Brahms never married, despite strong feelings for several women and despite entering into an engagement, soon broken off, with Agathe von Siebold in Göttingen in 1859. After Robert Alexander Schumann’s attempted suicide and subsequent confinement in a mental sanatorium near Bonn in February 1854, Brahms was the main intercessor between Clara and her husband, and found himself virtually head of the household.

After Robert Alexander Schumann’s death at the sanatorium in 1856, Brahms divided his time between Hamburg, where he formed and conducted a ladies’ choir, and the principality of Detmold, where he was court music-teacher and conductor.

He first visited Vienna in 1862, staying there over the winter, and in 1863 was appointed conductor of the Vienna Singakademie. Though he resigned the position the following year and entertained the idea of taking up conducting posts elsewhere, he based himself increasingly in Vienna and soon made his home there.

From 1872 to 1875 he was director of the concerts of the Vienna Gesellschaft der Musikfreunde; afterwards he accepted no formal position. He declined an honorary doctorate of music from University of Cambridge in 1877, but accepted one from the University of Breslau in 1879, and composed the Academic Festival Overture as a gesture of appreciation.

He had been composing steadily throughout the 1850s and 60s, but his music had evoked divided critical responses and the Piano Concerto No. 1 had been badly received in some of its early performances. His works were labelled old fashioned by the ‘New German School’ whose principal figures included Franz Liszt and Wilhem Richard Wagner. Brahms admired some of Wagner’s music and admired Franz Liszt as a great pianist, but the conflict between the two schools, known as the War of the Romantics, soon embroiled all of musical Europe…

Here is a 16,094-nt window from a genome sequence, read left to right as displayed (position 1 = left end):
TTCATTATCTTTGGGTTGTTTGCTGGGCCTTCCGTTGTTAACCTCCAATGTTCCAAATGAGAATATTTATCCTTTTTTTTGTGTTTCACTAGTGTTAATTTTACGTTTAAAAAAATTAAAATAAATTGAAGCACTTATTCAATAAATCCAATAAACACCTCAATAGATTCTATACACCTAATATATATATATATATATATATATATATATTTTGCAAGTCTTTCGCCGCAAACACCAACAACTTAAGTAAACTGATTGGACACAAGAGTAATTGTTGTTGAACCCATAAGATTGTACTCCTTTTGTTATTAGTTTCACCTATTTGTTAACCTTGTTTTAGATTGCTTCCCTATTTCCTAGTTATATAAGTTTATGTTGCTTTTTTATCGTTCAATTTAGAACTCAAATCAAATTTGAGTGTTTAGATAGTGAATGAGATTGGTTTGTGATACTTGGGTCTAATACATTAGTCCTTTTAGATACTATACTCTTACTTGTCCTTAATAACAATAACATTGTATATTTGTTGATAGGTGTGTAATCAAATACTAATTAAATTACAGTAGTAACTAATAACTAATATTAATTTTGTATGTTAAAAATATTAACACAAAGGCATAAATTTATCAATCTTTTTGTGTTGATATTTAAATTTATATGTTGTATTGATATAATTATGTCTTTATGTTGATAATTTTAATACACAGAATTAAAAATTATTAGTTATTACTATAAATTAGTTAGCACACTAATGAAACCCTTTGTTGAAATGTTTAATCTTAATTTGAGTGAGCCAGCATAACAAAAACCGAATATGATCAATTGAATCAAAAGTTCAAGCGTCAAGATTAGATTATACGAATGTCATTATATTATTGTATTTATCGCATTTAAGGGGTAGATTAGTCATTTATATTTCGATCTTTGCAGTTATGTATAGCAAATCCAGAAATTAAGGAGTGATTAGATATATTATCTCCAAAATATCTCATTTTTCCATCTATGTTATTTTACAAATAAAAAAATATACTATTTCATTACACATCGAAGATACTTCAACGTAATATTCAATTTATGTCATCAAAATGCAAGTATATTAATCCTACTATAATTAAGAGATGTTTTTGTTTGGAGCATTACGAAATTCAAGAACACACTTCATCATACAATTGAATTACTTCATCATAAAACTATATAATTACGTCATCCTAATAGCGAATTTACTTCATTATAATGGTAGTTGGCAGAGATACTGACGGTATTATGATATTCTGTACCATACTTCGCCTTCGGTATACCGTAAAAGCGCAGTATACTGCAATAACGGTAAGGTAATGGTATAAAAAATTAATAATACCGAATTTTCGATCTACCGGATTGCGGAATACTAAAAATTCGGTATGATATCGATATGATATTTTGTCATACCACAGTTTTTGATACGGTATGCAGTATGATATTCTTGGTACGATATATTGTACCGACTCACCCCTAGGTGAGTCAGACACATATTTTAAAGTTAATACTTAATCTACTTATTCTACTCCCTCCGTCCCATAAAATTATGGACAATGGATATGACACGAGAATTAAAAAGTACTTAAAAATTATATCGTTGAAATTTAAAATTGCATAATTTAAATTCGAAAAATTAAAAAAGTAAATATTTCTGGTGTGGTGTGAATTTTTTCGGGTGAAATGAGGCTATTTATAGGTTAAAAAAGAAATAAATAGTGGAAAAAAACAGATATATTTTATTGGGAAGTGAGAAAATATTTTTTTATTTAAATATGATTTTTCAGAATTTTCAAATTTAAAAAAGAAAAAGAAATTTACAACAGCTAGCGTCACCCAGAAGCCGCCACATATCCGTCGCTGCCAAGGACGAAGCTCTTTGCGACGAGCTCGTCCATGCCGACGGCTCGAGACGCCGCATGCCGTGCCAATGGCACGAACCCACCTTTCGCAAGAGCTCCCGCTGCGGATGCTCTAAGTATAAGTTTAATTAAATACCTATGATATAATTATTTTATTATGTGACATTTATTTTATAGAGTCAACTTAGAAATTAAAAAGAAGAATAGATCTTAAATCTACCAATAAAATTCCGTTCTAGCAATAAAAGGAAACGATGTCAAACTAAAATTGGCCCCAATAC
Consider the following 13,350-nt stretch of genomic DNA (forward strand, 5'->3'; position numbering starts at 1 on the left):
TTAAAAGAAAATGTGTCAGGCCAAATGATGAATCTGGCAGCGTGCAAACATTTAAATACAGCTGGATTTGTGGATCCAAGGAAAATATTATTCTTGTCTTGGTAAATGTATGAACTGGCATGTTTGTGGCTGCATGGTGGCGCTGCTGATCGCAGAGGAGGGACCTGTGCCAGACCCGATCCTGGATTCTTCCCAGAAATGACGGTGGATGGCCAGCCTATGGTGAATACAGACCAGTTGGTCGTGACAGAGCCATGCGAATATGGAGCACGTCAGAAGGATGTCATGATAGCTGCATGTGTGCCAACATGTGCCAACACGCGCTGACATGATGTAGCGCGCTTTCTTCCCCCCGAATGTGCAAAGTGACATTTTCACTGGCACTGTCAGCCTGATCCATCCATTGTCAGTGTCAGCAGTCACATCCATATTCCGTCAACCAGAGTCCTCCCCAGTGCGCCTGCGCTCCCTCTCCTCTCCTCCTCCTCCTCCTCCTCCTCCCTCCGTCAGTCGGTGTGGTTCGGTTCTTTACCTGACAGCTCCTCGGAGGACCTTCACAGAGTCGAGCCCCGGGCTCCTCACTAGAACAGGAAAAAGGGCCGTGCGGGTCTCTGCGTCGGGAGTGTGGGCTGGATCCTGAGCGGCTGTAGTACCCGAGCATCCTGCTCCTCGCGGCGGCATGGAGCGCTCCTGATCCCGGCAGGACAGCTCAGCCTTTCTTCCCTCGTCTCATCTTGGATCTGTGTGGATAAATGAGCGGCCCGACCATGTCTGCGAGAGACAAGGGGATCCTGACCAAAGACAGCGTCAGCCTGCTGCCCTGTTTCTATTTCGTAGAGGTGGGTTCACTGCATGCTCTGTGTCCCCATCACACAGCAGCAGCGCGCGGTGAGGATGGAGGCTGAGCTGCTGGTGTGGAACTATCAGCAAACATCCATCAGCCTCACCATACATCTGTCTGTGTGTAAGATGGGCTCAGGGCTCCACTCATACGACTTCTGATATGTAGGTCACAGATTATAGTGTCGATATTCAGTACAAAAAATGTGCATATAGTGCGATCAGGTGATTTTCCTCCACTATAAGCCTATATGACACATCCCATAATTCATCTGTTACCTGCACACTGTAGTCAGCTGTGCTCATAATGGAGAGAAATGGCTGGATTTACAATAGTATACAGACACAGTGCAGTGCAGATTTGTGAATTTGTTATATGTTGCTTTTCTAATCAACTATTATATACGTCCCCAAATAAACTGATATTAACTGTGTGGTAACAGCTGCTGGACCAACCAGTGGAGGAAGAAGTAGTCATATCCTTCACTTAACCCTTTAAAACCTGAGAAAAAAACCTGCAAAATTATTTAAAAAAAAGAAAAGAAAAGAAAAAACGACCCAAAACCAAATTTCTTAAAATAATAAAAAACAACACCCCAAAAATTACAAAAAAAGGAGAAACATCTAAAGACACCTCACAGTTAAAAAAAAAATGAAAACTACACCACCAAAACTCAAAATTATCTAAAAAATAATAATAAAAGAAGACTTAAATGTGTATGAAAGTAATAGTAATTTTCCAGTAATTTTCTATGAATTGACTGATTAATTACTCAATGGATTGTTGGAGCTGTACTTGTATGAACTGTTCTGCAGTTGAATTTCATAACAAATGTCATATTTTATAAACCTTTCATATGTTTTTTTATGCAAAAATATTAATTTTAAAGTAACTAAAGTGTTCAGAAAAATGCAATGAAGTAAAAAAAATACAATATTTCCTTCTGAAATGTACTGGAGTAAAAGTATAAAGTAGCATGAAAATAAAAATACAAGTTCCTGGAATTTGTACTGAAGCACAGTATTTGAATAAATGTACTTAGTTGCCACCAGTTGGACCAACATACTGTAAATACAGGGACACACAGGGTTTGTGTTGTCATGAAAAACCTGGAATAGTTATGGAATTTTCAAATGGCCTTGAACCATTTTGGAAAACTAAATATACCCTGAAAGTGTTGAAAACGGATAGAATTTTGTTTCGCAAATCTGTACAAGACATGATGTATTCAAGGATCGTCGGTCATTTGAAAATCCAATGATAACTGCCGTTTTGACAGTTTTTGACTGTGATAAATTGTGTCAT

It was the premiere of Ein deutsches Requiem, his largest choral work, in Bremen in 1868 that confirmed Brahms’ European reputation and led many to accept that he had fulfilled Robert Alexander Schumann’s prophecy. This may have given him the confidence finally to complete a number of works that he had wrestled with over many years, such as the cantata Rinaldo, his first string quartet, third piano quartet, and most notably his first symphony. This appeared in 1876, though it had been begun (and a version of the first movement seen by some of his friends) in the early 1860s. The other three symphonies then followed in 1877, 1883, and 1885. From 1881 he was able to try out his new orchestral works with the court orchestra of the Duke of Meiningen, whose conductor was Hans von Bülow.

Brahms frequently traveled, for both business (concert tours) and pleasure. From 1878 onwards he often visited Italy in the springtime, and usually sought out a pleasant rural location in which to compose during the summer. He was a great walker and especially enjoyed spending time in the open air, where he felt that he could think more clearly…

While completing the Op. 121 songs, Brahms developed cancer (sources differ on whether this was of the liver or pancreas). His condition gradually worsened and he died on April 3, 1897. Brahms is buried in the Zentralfriedhof in Vienna.